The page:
Japanese Carpentry Tool Box 第 #1: Number 2 - second toolbox.

  • Advertise with us
Blog entry by ruddhess posted 04-19-2015 09:09 PM 1979 reads 0 times favorited 0 comments Add to Favorites Watch
no previous part Part 1 of Japanese Carpentry Tool Box 第 series Part 2: Cutting Mortises & Fitting Up »

I enjoyed making the first one so much, here goes number 2. I decided to leave the drywall screws in the batten boards on the top of the first box. I like the way they look, and I like the way they grip/hold stuff down. I’ve been using drywall screws to put stuff together for since forever. I think they look fine. Kind of utilitarian. That fits my style well. So I am going to use 1-1/4” DW screws for the flat joins and 2-1/2” DW screws for the perpendicular joins (bugle head). Just the plain black ones. Makes for a nice contrast in the white pine boards. I debated using box nails or some other kind of nail. I like using screws, because you can always back them out down the road if you want or need to (most of the time anyway). And nails, have a tendency to want to back out on their own given enough time. I’ve not had any of my pre-drilled pilot hole & wood glued finish nails ever want to come out, but the flat head wire nails are the ones that seem to want to come out. I like drywall screws for my woodworking. Works for me. ;)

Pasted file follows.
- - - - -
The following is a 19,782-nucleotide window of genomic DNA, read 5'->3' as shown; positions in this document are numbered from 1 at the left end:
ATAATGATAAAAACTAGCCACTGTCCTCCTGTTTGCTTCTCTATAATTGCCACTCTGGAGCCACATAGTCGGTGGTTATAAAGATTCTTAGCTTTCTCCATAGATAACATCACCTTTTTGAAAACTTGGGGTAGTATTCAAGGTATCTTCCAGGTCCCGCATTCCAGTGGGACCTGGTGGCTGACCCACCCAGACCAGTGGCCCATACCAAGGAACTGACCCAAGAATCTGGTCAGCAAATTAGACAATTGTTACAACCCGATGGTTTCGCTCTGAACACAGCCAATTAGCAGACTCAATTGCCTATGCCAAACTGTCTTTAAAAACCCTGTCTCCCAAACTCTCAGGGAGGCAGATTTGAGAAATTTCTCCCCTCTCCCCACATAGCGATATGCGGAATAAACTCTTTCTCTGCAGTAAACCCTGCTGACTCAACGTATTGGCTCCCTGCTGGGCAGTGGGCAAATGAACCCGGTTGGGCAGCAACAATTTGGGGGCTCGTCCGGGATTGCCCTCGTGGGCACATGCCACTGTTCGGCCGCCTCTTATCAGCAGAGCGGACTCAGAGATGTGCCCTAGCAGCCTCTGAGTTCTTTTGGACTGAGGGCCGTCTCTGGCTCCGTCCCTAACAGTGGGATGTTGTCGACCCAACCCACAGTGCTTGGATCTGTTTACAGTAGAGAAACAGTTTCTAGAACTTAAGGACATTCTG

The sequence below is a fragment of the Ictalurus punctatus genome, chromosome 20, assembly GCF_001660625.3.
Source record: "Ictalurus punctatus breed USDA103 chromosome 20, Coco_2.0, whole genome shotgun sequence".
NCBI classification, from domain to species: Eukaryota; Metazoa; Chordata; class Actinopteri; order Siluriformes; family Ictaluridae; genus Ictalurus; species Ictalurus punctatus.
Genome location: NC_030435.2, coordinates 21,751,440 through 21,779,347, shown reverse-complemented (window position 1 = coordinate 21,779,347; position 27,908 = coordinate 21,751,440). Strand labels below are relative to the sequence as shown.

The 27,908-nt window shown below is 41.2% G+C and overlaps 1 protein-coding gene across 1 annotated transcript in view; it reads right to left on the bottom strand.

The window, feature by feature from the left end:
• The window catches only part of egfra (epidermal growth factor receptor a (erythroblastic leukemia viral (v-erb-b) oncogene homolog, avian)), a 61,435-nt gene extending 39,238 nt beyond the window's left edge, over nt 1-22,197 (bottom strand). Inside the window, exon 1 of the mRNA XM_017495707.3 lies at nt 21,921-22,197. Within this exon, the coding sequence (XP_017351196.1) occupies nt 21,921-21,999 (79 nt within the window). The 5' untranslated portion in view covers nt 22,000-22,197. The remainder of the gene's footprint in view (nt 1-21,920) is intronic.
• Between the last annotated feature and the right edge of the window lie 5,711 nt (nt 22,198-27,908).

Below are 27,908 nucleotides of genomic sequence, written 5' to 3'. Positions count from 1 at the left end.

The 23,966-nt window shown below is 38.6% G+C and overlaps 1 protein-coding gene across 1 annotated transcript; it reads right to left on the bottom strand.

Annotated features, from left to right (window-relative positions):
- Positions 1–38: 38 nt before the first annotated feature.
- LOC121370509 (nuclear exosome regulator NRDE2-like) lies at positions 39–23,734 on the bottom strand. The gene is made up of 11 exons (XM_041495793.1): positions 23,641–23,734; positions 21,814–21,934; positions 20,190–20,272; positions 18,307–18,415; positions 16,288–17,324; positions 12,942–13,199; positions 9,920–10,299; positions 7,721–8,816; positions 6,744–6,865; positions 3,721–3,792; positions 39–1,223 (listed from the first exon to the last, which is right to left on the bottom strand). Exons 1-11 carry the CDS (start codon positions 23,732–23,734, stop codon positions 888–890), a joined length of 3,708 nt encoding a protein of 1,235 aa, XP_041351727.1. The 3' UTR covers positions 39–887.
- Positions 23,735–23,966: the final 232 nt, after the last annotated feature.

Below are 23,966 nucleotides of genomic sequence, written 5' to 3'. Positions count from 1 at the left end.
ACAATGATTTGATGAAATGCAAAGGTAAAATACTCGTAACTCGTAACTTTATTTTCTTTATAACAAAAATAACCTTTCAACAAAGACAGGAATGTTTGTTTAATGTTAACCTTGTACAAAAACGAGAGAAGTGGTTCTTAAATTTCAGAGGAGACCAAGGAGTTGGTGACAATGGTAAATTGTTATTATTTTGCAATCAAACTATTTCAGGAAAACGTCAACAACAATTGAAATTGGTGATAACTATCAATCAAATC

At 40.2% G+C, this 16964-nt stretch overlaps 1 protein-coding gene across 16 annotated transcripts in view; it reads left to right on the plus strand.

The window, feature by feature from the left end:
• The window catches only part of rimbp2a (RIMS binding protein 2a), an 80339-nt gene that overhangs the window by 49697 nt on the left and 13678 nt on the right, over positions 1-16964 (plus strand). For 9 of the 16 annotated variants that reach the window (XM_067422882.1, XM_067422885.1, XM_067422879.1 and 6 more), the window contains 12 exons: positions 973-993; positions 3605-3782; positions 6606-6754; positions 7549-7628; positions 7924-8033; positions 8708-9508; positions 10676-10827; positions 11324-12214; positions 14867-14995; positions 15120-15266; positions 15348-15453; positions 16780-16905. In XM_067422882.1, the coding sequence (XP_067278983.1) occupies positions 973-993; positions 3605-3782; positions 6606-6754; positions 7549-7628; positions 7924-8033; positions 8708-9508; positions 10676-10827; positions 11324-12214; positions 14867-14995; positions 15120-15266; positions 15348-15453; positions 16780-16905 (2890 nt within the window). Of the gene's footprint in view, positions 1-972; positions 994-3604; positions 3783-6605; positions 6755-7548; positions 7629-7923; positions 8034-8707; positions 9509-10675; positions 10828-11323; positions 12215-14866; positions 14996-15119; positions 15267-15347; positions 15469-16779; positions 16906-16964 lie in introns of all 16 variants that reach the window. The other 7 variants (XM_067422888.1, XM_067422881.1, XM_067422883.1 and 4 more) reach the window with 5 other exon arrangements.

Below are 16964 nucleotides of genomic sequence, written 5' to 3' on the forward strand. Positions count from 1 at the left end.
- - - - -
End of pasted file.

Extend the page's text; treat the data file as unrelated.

End board layouts for square 3/4” tenons.

Sides. This wood is very light and white pine (possibly spruce).

End board size in comparison – the second box will be slightly smaller. BTW, wood is expensive. This one has slightly better wood, but not as good as I had planned initially. I picked through the pile and found the two clearest (least amount of knots) and cleanest boards.

I made some nice cuts on the square tenons with my Vaughn Bear Ryobi. So far, so good.

First set of “waste” chopped out nicely with chisel.

And here is where I start to go “wrong” on the other end of the first board. I worked late at night when I was tired. I got impatient and instead of sharpening my chisel and continuing on with chopping out the waste, I decided to use the lousy coping saw. This cut is OK. Not too far yet.

But when I turned the board around and sawed the other side, the coping saw angled down and there was no stopping it. 1/16” too deep. Crumb.

-- Rodney, Arkansas

0 comments so far

Have your say...

You must be signed in to post the comments.

DISCLAIMER: Any posts on LJ are posted by individuals acting in their own right and do not necessarily reflect the views of LJ. LJ will not be held liable for the actions of any user.

Latest Projects | Latest Blog Entries | Latest Forum Topics